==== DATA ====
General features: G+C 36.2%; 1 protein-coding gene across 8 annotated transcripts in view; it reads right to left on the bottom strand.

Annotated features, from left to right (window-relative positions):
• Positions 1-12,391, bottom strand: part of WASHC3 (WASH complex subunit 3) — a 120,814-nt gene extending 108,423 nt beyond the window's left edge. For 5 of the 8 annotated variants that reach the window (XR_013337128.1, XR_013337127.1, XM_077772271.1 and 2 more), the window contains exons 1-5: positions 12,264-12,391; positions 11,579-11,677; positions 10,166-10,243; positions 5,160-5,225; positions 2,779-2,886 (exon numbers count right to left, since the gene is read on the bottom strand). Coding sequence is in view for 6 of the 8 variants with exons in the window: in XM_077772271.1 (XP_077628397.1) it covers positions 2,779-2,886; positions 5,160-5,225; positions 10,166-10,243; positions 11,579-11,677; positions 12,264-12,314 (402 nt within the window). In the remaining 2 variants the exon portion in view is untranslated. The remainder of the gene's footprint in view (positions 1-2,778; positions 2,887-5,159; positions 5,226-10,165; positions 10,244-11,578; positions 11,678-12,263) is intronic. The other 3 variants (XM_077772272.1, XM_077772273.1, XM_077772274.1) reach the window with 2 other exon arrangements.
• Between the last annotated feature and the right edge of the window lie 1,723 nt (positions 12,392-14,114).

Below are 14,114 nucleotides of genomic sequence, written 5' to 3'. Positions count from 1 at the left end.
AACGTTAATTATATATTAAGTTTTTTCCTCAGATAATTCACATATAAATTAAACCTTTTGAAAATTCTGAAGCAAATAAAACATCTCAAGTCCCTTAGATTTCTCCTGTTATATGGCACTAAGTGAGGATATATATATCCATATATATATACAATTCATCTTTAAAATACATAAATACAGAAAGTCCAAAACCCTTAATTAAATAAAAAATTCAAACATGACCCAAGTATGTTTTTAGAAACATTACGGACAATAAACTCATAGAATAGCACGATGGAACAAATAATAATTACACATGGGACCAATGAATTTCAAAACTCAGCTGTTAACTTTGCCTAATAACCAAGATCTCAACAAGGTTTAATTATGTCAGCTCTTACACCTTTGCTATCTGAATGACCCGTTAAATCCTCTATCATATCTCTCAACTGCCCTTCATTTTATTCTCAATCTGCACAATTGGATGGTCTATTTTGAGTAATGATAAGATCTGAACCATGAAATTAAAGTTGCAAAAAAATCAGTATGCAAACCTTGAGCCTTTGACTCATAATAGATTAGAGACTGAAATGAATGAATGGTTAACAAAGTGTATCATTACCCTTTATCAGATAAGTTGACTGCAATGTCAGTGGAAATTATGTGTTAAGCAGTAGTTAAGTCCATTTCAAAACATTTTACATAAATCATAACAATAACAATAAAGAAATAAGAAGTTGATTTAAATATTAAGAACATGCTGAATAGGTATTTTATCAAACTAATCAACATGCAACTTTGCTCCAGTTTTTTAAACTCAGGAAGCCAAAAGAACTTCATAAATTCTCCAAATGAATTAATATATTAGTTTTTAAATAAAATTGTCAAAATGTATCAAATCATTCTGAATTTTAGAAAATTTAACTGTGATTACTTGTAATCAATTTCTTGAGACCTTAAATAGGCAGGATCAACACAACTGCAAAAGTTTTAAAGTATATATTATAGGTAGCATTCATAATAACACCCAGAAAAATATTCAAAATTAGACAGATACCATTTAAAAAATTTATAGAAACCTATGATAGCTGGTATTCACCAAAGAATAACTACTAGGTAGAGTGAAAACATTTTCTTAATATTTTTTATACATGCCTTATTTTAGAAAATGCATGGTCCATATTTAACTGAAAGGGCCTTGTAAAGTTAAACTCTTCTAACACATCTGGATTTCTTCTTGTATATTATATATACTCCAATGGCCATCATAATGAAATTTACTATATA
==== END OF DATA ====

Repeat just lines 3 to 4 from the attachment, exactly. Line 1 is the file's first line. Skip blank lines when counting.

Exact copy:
• Positions 1-12,391, bottom strand: part of WASHC3 (WASH complex subunit 3) — a 120,814-nt gene extending 108,423 nt beyond the window's left edge. For 5 of the 8 annotated variants that reach the window (XR_013337128.1, XR_013337127.1, XM_077772271.1 and 2 more), the window contains exons 1-5: positions 12,264-12,391; positions 11,579-11,677; positions 10,166-10,243; positions 5,160-5,225; positions 2,779-2,886 (exon numbers count right to left, since the gene is read on the bottom strand). Coding sequence is in view for 6 of the 8 variants with exons in the window: in XM_077772271.1 (XP_077628397.1) it covers positions 2,779-2,886; positions 5,160-5,225; positions 10,166-10,243; positions 11,579-11,677; positions 12,264-12,314 (402 nt within the window). In the remaining 2 variants the exon portion in view is untranslated. The remainder of the gene's footprint in view (positions 1-2,778; positions 2,887-5,159; positions 5,226-10,165; positions 10,244-11,578; positions 11,678-12,263) is intronic. The other 3 variants (XM_077772272.1, XM_077772273.1, XM_077772274.1) reach the window with 2 other exon arrangements.
• Between the last annotated feature and the right edge of the window lie 1,723 nt (positions 12,392-14,114).